Ferguson and Eric Holder's Violent Past
Attorney General Eric Holder has at least one redeeming quality: he fights for what he believes in, and he doesn’t hesitate to express sentiments he knows many people will disagree with vociferously.
As long as it’s done within the bounds of the law, that sort of thing should be considered a virtue no matter what one’s political orientation is.
It must also be added that those who think Holder is pushing socialist views on race only because he now has the power to do so are wrong; he’s been doing so since his university days at Columbia.
And there’s the rub: it’s by no means clear that Holder has always articulated his views in ways that are lawful.
In fact, consider this language from a March, 2012 Daily Caller piece:
As a freshman at Columbia University in 1970, future Attorney General Eric Holder participated in a five-day occupation of an abandoned Naval Reserve Officer Training Corps (ROTC) headquarters with a group of black students later described by the university’s Black Students’ Organization as “armed,” The Daily Caller has learned.
Department of Justice spokeswoman Tracy Schmaler has not responded to questions from The Daily Caller about whether Holder himself was armed — and if so, with what sort of weapon.
So, there is evidence that Holder participated in an armed occupation while at Columbia, and neither he nor anyone else has ever denied that he himself was armed.
Very arguably, this amounted to an act of domestic terrorism by someone who should have known better, and who is now the nation’s chief law enforcement official.
Holder is now in Ferguson, Missouri assuring its residents that “change is coming”, and that, apparently, black/white arrest rates must be equalized even if differences are not the intentional result of any policy. This would seem to contemplate the unprecedented, quasi-legislative, and tyrannical application of affirmative action to the application of criminal law, which in many respects is the realm of law closest to liberty.
Does Holder have in mind ordering and/or cajoling police departments into gratuitously arresting more whites and fewer blacks?
Quite possibly, he does.
Regardless, a few things about Holder’s Ferguson promises, and other statements Holder has made about race, are very ironic in view of his past at Columbia -- and not just because we have someone who may well have perpetrated a racially-motivated terrorist act talking about what the requirements of justice in connection with race are.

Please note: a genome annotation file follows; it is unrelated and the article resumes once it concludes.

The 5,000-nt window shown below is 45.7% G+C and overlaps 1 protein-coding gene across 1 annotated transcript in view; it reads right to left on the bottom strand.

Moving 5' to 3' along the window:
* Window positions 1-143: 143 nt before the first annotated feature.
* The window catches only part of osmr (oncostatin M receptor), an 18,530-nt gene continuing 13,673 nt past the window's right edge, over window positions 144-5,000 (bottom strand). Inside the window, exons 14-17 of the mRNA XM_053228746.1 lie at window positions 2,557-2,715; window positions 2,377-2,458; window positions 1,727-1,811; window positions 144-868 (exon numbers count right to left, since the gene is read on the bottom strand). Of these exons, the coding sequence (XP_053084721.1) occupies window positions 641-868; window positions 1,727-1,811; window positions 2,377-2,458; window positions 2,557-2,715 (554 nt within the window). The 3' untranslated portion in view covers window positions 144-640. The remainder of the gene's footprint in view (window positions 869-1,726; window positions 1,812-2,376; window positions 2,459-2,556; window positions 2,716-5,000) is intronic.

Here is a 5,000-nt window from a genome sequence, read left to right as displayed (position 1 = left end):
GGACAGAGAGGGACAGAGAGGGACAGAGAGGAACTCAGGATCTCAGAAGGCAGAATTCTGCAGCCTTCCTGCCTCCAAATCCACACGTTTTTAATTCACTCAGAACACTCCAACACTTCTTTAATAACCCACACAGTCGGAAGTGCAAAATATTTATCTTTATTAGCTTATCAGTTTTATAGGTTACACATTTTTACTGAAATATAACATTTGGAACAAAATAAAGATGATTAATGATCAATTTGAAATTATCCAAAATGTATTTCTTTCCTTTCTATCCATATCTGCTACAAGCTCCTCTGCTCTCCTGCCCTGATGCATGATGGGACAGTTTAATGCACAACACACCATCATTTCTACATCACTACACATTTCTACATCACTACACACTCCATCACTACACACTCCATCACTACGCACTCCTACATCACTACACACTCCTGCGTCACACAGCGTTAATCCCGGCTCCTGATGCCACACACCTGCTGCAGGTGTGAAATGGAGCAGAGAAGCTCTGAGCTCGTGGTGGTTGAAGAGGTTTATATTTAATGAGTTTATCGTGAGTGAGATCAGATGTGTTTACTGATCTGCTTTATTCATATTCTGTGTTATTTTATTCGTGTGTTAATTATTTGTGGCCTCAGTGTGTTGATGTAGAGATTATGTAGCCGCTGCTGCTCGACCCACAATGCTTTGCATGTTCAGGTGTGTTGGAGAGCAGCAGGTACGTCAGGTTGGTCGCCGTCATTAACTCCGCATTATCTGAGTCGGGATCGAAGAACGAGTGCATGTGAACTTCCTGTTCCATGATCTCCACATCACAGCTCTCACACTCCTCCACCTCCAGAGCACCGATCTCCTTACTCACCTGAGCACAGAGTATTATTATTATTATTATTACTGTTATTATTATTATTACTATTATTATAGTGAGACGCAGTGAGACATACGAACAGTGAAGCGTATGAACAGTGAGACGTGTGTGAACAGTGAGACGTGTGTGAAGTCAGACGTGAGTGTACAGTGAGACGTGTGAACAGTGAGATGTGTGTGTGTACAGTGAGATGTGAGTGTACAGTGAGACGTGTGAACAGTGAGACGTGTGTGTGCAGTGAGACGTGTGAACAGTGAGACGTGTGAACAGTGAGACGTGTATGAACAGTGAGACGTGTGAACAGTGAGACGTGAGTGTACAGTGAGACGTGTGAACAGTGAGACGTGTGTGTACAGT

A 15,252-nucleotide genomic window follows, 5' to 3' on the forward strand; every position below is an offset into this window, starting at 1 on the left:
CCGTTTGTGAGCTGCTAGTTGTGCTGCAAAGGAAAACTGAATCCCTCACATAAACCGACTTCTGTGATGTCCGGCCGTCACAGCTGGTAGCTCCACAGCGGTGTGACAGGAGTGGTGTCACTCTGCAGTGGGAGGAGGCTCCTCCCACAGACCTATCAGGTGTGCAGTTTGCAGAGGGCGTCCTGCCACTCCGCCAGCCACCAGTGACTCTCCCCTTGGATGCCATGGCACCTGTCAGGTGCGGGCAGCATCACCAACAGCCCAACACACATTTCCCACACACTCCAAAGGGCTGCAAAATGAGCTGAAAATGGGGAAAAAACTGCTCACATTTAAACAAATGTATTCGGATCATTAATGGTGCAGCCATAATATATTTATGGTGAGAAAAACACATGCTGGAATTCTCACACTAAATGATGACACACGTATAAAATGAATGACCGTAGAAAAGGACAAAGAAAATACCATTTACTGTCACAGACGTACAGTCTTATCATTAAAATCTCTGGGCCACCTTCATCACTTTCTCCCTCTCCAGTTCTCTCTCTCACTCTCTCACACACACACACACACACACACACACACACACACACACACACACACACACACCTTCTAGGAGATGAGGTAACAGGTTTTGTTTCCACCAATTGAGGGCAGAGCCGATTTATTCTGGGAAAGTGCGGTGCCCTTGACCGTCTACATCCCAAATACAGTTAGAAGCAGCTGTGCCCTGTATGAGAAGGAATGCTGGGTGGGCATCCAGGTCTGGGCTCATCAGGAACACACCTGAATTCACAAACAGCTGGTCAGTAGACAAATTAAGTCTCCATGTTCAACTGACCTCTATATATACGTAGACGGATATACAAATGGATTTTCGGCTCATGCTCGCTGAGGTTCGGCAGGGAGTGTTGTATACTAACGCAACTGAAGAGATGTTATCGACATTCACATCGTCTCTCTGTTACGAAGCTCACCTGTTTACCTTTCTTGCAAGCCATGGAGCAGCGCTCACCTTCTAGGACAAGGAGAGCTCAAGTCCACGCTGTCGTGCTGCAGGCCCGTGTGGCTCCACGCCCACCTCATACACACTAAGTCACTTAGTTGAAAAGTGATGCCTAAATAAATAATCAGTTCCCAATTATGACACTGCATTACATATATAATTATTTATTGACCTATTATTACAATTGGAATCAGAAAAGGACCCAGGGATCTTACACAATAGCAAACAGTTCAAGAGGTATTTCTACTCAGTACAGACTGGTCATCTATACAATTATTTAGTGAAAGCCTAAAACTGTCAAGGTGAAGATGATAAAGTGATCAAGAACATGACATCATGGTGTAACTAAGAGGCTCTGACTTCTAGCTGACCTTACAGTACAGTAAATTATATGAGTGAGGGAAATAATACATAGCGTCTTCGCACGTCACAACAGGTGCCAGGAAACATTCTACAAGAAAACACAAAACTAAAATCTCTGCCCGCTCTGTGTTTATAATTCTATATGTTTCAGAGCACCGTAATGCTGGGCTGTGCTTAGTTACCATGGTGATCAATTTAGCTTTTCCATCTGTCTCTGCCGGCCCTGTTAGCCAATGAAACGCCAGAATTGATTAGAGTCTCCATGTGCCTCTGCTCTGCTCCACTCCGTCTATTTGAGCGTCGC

Holder tells the New York Times that “as a college student, I was pulled over twice on the New Jersey Turnpike and my car was searched, even though I was sure I hadn’t been speeding.” He thinks that the stop was attributable to racial profiling. It’s conceivable that it was, but notice that Holder does not say exactly what agency or agencies stopped him, and notice also that the stops occurred when he was a freshman -- the same year he engaged in the armed protest.
Were the events only coincidentally related? Maybe. But if Holder is going to brandish the experiences for political reasons in connection with an event as incendiary as Ferguson, he owes us greater detail and context.
Holder likes to talk about how America is a “nation of cowards” on racial matters; in fact, after having first made that statement in 2009, he’s very recently doubled down on it.
If Holder is supposed to be the courageous one and is going to generate policy on the basis of the Ferguson situations when the facts, so far, appear to indicate that initial media reports of Michael Brown’s utter innocence were at best misleading, perhaps he is morally obligated to explain a few things to Americans.
What exactly were his actions during the 1970 Columbia related armed occupation, and was he himself armed? If so, why does he think he is justified in seeking to curtail the rights of law abiding gun-owners, even to the extent of being willing, literally, to brainwash them if necessary?
Until Holder explains his racially motivated Columbia actions, it is difficult to see why Americans should view what he has to say on racial matters with any degree of seriousness—other than that he is intimidating us into doing so.
Might Holder now simply be substituting the power of the office of the United States Attorney General for that of a firearm he may well have unlawfully wielded at Columbia?
In any event, if Holder, even though he is the Attorney General of the United States, is too cowardly to forthrightly own up to his own past, he should stop imputing cowardice to others.
Dr. Jason Kissner is associate professor of criminology at California State University, Fresno. You can reach him at firstname.lastname@example.org.